Before I get going here, I advise you to read Alick Macaulay’s Blacknblues sometime. You’ll find a growing collection of carefully considered and crafted essays by a man blessed with enough analytical power to add two plus two and come up with 8,000 every time. Genius. He’s making me look real bad.
I’ve done a lot of things in my life as a “musician,” but touring’s not one of them. I’ve never envied those dedicated enough to pile into the Econoline and head out for months of bad food, dodgy clubs, highway breakdowns and no bathing. I've seen the misery of the experience reflected in the faces of musicians at gigs I've attended over the years. Dale Crover, on tour as Nirvana’s substitute drummer, setting up his pedals on a crowded, dusty sidewalk outside the New York Theatre. The For Carnation moping through a set at the Starfish, still managing to summon a kind of lackadaisical glory. Seam gritting their teeth onstage at the Lunatic Fringe, with its ludicrously high drum riser and sword & sorcery murals on the walls. I'm grateful that these bands go out on the road, and even more grateful that they cross the border to play our dingy little town and sell me a t-shirt, but I've read Get In the Van, and that's enough for me.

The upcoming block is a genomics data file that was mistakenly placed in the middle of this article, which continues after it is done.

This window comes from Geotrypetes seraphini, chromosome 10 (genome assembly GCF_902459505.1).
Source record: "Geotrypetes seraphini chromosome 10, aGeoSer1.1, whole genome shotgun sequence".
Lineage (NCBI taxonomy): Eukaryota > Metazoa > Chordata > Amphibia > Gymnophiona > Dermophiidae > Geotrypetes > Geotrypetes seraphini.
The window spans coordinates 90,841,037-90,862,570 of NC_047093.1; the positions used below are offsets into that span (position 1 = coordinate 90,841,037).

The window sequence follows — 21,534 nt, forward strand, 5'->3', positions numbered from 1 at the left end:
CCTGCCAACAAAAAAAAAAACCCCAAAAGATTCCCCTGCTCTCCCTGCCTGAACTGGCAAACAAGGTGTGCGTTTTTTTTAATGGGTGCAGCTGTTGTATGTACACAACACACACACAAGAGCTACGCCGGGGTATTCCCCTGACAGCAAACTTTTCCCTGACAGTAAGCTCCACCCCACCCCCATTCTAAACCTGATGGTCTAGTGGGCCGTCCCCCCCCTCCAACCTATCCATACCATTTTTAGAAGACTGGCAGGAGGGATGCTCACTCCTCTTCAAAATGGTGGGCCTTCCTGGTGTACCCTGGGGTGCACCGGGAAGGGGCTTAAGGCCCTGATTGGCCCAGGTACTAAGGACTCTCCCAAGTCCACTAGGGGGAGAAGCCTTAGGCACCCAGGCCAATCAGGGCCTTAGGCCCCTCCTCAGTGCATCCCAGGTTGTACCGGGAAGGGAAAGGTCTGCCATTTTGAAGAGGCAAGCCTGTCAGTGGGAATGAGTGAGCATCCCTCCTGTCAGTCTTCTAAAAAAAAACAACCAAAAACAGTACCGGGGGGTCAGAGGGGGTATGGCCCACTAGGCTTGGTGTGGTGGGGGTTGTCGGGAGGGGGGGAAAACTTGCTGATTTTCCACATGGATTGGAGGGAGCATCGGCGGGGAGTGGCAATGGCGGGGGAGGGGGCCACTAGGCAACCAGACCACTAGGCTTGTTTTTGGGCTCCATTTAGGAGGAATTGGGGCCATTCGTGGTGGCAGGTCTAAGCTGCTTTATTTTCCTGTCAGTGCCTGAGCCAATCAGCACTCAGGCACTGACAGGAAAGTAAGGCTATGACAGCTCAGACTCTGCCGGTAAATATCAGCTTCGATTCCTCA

Last Saturday’s day trip to Harrison was the furthest I’ve travelled to play a gig. Blueshammond guy Roger had arranged for us to provide music at a post-wedding party for a friend’s daughter and her new husband. They had got hitched in Australia earlier in the year, and this was to be their Canadian coming-out do. I embraced the idea of doing this gig when it was originally proposed (because it fit in with our “weddings, parties, anything” mentality, which has seen me playing on boats, illegal party spaces in North Van, and U-Brew establishments), but I grew less and less keen on it as Saturday approached and the reality of the drive set in.
I had a couple hours between getting home from the belter’s and having to load the truck and depart, so I ate some lunch and dubbed a couple tapes for the road. Unfortunately, I forgot my “Big Lebowski”-inspired pledge to make a Creedence tape from the three-LP set that JR gave me for Christmas one year—among my gift-exchanging friends, his presents are unrivalled for their sheer vinyl heft—and selected some newish stuff that I thought would provide some righteous road rock.
I was supposed to have guitarist Murray along for the ride, but he never called, and I gave up on him. I heard from him right as I was leaving. He apologized for not being in touch, and said he would make his way to Harrison by himself in about an hour.
So, with a handful of tapes, a can of Coke, and my drum kit in the back of Clive's Ford Ranger, I hit Huxley Ave. about 1:45 p.m. and headed out to the highway. Cue Point of Entry, side one.
Next time: Rendezvous With Roger.